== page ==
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Date Ref. Title Section Type Download Info Summary Related Documents Translated versions
16/12/2016 2016/1662 2016-1662 Competition & Choice in the Credit Rating Industry Report PDF
1.22 MB
22/07/2019 ESMA70-151-1952 2018 CCP Peer Review Report Report PDF
694.38 KB
04/02/2019 ESMA20-95-1105 2019 Regulatory Work Programme , , Report PDF
308.68 KB
13/07/2020 ESMA70-151-3186 3rd EU-wide CCP Stress Test Report , Report PDF
5.94 MB
16/11/2020 ESMA50-165-1362 ASR on EU derivatives markets- 2020 , Report PDF
1.88 MB
20/12/2017 ESMA33-5-209 CRA Market Share Calculation 2017 Report PDF
1012.23 KB
10/01/2020 ESMA33-9-340 CRA Market Share Calculation 2019 Report PDF
446.77 KB
05/11/2020 ESMA70-156-3569 CSDR Report to EC- CSD Cross-Border Services Report PDF
1.07 MB
05/11/2020 ESMA70-156-3729 CSDR Report to EC- Internalised Settlement Report PDF
878.91 KB
17/10/2019 ESMA42-111-4895 EMIR data quality peer review , Report PDF
862.01 KB
04/05/2020 ESAs 2020 09 EMIR RTS on various amendments to the bilateral margin requirements in view of the international framework , , Report PDF
338.72 KB
29/03/2016 2016/410 ESMA Report on Enforcement and Regulatory Activities of Accounting Enforcers in 2015 , , Report PDF
692.52 KB

Executive Summary

This report provides an overview of the activities of the European Securities and Markets Authority (ESMA) and the accounting enforcers in the European Economic Area (EEA), thereafter, ‘European enforcers’, when examining compliance of financial information provided by issuers listed on regulated markets with the applicable financial reporting framework in 2015. It also provides an overview of the main activities performed at European level, quantitative information on enforcement activities in Europe as well as ESMA’s contribution to the development of the single rule book in the area of financial reporting. In addition, it also outlines ESMA’s activities for 2016 in the area of corporate reporting following its Supervisory Convergence Work Programme.

Supervisory Convergence

Following the implementation of the ESMA Guidelines on enforcement of financial information (hereafter the Guidelines on enforcement), ESMA and European enforcers have further strengthened supervisory convergence in the area of enforcement of financial information. The Guidelines on enforcement significantly contributed to the alignment of supervisory approaches/procedures through the use of harmonised key concepts for examinations, of a common set of enforcement priorities, of common rules for enforcement actions and of a single set of criteria for identifying accounting matters for which coordination at European level within ESMA is needed. In the last area, the number of accounting issues discussed by the enforcers before taking enforcement decisions increased significantly (65 emerging issues in 2015 vs 47 in 2014) and contributed to enhancing supervisory convergence as enforcers should take into account the outcome of these discussions when taking decisions .

In 2015 ESMA and European enforcers evaluated the level of compliance with IFRS in the areas identified as common enforcement priorities for the 2014 annual financial statements on a sample of 189 issuers. This assessment resulted in 40 enforcement actions being taken on shortcomings in the disclosures of assumptions and judgements supporting the recognition of deferred tax assets arising from tax losses, when assessing control or classifying joint arrangements.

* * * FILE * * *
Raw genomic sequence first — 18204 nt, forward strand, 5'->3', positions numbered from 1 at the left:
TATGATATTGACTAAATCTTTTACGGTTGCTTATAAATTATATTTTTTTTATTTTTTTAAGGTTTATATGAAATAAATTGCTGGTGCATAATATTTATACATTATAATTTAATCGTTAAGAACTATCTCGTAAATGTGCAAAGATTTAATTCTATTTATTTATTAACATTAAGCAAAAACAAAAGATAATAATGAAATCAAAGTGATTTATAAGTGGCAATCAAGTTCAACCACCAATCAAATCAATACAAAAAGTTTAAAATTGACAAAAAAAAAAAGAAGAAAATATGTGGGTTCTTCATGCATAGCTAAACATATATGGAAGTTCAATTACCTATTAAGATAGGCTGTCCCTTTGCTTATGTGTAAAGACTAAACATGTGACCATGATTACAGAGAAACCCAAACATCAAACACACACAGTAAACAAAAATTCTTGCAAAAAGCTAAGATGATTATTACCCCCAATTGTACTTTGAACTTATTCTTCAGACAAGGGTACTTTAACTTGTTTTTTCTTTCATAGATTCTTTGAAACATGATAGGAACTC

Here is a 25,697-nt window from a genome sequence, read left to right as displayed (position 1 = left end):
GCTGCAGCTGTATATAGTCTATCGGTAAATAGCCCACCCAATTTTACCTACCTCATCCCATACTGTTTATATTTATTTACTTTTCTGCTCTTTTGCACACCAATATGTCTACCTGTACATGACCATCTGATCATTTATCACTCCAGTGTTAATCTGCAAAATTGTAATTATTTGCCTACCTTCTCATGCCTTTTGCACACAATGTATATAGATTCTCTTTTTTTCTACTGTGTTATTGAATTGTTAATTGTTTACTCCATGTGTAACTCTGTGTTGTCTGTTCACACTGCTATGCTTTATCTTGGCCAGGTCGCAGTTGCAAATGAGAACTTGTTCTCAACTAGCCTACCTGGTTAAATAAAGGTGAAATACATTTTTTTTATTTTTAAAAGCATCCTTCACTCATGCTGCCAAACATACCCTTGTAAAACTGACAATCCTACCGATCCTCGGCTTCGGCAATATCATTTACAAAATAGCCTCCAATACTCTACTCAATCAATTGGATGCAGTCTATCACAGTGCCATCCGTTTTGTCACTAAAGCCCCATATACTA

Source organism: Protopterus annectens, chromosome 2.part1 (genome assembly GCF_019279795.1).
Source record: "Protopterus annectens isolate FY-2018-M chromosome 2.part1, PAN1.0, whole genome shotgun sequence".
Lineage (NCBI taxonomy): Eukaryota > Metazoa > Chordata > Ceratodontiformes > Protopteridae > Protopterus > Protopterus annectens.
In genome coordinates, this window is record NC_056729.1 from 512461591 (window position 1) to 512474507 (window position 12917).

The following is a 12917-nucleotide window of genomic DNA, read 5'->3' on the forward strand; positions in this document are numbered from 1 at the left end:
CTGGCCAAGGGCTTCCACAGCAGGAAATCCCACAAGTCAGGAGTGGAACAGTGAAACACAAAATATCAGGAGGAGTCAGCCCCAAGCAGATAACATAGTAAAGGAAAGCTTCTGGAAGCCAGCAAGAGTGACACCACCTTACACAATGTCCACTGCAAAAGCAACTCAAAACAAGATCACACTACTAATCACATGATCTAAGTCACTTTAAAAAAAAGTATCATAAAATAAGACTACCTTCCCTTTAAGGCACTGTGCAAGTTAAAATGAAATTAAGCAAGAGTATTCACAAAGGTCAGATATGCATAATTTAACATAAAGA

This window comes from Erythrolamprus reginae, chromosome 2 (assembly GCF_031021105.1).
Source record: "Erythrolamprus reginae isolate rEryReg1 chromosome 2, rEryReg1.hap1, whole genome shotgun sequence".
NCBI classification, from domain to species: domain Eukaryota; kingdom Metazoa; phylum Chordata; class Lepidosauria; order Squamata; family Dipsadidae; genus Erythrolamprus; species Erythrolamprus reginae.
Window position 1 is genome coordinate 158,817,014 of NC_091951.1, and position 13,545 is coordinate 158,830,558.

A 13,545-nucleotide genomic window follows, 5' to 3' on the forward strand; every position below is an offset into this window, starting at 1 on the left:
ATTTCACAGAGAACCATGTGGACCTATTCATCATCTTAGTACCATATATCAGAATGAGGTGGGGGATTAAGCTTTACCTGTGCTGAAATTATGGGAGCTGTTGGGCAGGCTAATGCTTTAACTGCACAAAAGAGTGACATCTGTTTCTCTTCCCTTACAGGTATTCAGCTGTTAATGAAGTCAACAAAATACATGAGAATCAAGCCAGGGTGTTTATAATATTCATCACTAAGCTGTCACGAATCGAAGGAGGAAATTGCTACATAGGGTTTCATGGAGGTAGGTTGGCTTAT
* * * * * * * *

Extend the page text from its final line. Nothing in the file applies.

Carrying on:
As in previous years, ESMA together with European enforcers identified and included in their supervisory practices a set of common enforcement priorities significant for European issuers when preparing their 2015 IFRS financial statements. These priorities include the impact of the financial markets’ conditions in IFRS financial statements, presentation of the statement of cash flows and related disclosures as well as the fair value measurement of non-financial assets and related disclosures. Specific references to some of the 2014 common priorities and to the new IFRS requirements, notably on IFRS 9 Financial Instruments and IFRS 15 Revenue from Contracts with Customers are also part of these priorities.

As a response to increased concerns in the markets, ESMA issued Guidelines on Alternative Performance Measures (hereafter the Guidelines on APMs) which are aimed at contributing to the publication of transparent, unbiased and comparable information by European issuers on their financial performance. The Guidelines on APMs will apply to APMs disclosed by issuers when publishing regulated information or persons responsible for the prospectus. European enforcers had to adapt their supervisory procedures and declare their compliance to these guidelines.

Also as part of the supervisory convergence activities, ESMA issued an Opinion on the application of the IFRS requirements on the cash contributions to Deposit Guarantee Schemes (DGS) in order to address the divergence in the application and enforcement in the accounting treatment applicable to these contributions and to prevent it from becoming widespread.

ESMA published a Statement referring to principles relevant for improving the quality of disclosures as a response to concerns expressed by users on the overload, lack of completeness or relevance of the information provided in the financial statements.

Finally, European enforcers examined the interim or annual financial statements of approximately 1,200 issuers representing an average examination rate of 20% of all IFRS issuers with securities listed on regulated markets, out of which 14% related to unlimited scope examinations and 6% to focused examinations. As a result of these activities, European enforcers took actions addressing material departures against 273 issuers, representing around 25% of the selected sample. The main deficiencies were identified in the areas of financial statements presentation, impairment of non-financial assets and accounting for financial instruments.